None of these lives is what she imagined.

As the librarian in The Midnight Library tells her, ‘Sometimes the only way to learn is to live.’ But what is the best way for Nora to live?

Episode Eight
Nora chooses a quieter life, working with dogs at the Animal Shelter in Bedford.

Matt Haig is the bestselling author of Reasons To Stay Alive and Notes On A Nervous Planet. An award-winning writer of books for children and young adults, he has written seven novels for adults. The Midnight Library was published in July 2017.

Writer: Matt Haig
Reader: Bryony Hannah
Abridger: Jeremy Osborne
Producer: Jeremy Osborne

A Sweet Talk production for BBC Radio 4


WED 12:18 You and Yours (m000q8yv)
News and discussion of consumer affairs


WED 12:57 Weather (m000q8yx)
The latest weather forecast


WED 13:00 World at One (m000q8yz)
Mon-Thurs: Analysis of news and current affairs, presented by Sarah Montague. Fri: Analysis of news and current affairs, presented by Mark Mardell.


WED 13:45 Arthur Cares (m000q8z1)
Tom

Tom lives alone in a world that has shifted online. He loves to sing but is not confident with technology. Time for Arthur to help...

In 2019, in a documentary for Radio 4, 11-year-old Arthur tried to fix his dad’s life. We heard how Arthur likes dinosaurs and plays the cello. His dad, Babak, avoids the gym, drinks and has panic attacks. For three weeks, Arthur set about trying to improve his dad’s life, tackling health, a messy flat and the biggest challenge - how to ride a bike.

Arthur now 12, about to turn 13, wants to help more people. Arthur is still wise beyond his years, his self-deprecating comedic humility balances the seriousness of life. Five people, with minor problems, are looking for Arthur’s advice.

Perhaps there has never been a greater time for guidance. Self-help fills bookshops, conference rooms, gyms and therapist offices - telling people to help themselves is big business. And yet, somehow, this doesn't seem to work.

Perhaps the real guidance can come from the idealistic mind of Arthur? Welcome to Arthur Cares!

Produced by Barney Rowntree
Research by Tess Davidson
A Reduced Listening production for BBC Radio 4


WED 14:00 The Archers (m000q8z3)
[Repeat of broadcast at 19:00 on Tuesday]


WED 14:15 Where This Service Will... (m00051k9)
Where This Service Will Separate

By Katherine Jakeways

Suzie receives an unexpected guest at her husband’s funeral. The latest instalment of the romantic comedy about a couple who met on a train.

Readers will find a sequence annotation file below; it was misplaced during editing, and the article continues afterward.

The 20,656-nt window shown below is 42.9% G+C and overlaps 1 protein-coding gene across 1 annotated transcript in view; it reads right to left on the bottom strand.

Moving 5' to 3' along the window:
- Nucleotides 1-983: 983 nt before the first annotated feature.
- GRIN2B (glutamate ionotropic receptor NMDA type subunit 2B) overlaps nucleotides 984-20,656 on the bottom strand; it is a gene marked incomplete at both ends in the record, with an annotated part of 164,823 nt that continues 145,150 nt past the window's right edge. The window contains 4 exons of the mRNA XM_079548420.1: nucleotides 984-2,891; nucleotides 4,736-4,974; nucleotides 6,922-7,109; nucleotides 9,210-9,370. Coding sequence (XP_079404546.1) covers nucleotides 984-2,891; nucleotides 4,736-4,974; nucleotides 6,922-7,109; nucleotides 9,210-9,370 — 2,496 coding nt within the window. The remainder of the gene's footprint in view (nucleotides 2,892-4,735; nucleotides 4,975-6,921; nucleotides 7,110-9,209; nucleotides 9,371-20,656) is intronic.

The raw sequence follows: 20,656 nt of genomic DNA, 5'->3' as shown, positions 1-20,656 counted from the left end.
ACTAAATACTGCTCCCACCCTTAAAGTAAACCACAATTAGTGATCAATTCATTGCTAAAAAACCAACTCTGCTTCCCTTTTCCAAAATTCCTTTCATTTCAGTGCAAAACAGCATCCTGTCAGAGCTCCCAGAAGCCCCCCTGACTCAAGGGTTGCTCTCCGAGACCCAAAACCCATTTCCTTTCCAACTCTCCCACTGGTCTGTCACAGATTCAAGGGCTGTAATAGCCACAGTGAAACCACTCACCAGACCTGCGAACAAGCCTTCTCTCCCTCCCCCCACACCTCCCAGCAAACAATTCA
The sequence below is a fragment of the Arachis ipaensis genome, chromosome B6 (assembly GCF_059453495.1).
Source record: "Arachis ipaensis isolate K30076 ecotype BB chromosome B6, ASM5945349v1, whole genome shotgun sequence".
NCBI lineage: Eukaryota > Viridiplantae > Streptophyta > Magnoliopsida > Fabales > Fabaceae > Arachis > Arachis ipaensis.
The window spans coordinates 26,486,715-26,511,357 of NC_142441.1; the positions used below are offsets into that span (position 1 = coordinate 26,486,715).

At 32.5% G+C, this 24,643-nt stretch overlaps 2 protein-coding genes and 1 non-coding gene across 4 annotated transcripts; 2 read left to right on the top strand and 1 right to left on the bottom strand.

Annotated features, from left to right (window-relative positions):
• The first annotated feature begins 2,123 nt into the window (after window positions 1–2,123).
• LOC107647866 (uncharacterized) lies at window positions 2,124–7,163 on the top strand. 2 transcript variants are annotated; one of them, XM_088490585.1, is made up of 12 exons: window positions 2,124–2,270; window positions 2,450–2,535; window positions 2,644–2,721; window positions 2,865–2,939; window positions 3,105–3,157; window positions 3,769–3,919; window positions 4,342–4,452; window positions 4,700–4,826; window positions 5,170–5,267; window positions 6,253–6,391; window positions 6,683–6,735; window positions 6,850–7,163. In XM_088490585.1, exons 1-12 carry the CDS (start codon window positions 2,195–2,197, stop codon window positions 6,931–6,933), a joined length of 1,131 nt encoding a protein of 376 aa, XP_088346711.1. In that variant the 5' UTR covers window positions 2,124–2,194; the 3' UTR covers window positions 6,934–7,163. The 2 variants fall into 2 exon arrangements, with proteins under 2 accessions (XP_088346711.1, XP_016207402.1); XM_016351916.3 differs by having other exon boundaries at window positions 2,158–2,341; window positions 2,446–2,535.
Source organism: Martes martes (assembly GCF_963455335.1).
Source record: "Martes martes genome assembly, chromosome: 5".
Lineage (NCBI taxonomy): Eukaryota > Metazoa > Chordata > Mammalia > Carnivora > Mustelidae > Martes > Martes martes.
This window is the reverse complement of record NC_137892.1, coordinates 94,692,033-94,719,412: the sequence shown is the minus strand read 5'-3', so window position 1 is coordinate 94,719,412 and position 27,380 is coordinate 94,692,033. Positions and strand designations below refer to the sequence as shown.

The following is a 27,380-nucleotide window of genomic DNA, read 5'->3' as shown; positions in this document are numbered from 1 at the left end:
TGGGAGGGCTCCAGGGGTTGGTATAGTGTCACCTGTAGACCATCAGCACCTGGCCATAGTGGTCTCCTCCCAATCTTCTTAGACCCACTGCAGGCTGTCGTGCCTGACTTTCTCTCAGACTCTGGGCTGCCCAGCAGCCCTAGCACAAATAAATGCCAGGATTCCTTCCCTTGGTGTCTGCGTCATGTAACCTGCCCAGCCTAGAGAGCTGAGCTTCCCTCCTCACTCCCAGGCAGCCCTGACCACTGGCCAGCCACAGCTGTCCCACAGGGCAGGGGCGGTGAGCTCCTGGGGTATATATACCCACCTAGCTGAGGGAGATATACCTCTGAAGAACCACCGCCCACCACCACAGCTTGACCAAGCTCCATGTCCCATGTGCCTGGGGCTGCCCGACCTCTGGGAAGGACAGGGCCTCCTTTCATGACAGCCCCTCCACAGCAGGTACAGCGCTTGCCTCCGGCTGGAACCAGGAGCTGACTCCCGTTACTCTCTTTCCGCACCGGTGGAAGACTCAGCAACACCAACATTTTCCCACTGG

Suzie is struggling through one of the hardest days of her life – the funeral of her husband Frank. David arrives, unexpectedly, to support her through it. But there’s only so much support you can accept from the man you’re steadily falling in love with, when you’re supposed to be busy burying your husband.

It's over two years since Suzie and David sat next to each other on a train journey from London to Penzance. Both married, they shared an intense and unforgettable five and a half hours. Since then they’ve both enjoyed escaping their middle-aged lives together. But now there’s no escape from reality; it’s crunch time for their relationship.

A romantic comedy from writer Katherine Jakeways. The Radio Times described Katherine as the 'new Victoria Wood' saying "her character comedy is so acutely observed and so sharp that it's in danger of causing permanent injury." Starring Rosie Cavaliero (Prey) and Justin Edwards (The Thick of It).

Suzie…. Rosie Cavaliero
David…. Justin Edwards
Josh…. Luke Nunn
Gareth…. Michael Bertenshaw
Pam…. Katherine Jakeways

Directed by James Robinson
A BBC Cymru Wales Production


WED 15:00 Money Box (m000q8z5)
Financial Abuse

How do you recognise and bring an end to financial abuse? Maybe you’ve spotted that a relative is no longer eating properly, heating their home, or that money and jewellery has gone missing.

Or perhaps somebody close to you is taking money, trying to take control of your bank account or even suggesting you should change your will.

How do you tackle such difficult personal issues and suspicions?

Paul Lewis and guest will be here to answer your questions about protecting yourself or a loved one from financial abuse on Wednesday’s Money Box Live. Joining Paul will be:

Veronica Grey, Elder Abuse Charity, Hourglass
Gary Ryecroft, Solicitor & Partner, Joseph A Jones & Co
Sandra McDonald, former Public Guardian for Scotland

E-mail your experiences and questions about financial abuse to moneybox@bbc.co.uk

Presenter: Paul Lewis
Producer: Diane Richardson
Editor: Emma Rippon


WED 15:30 All in the Mind (m000q8z7)
[Repeat of broadcast at 21:00 on Tuesday]


WED 16:00 Thinking Allowed (m000q8z9)
Laurie Taylor explores the latest research into how society works.


WED 16:30 The Media Show (m000q8zc)
Topical programme about the fast-changing media world


WED 17:00 PM (m000q8zf)
Afternoon news and current affairs programme, reporting on breaking stories and summing up the day's headlines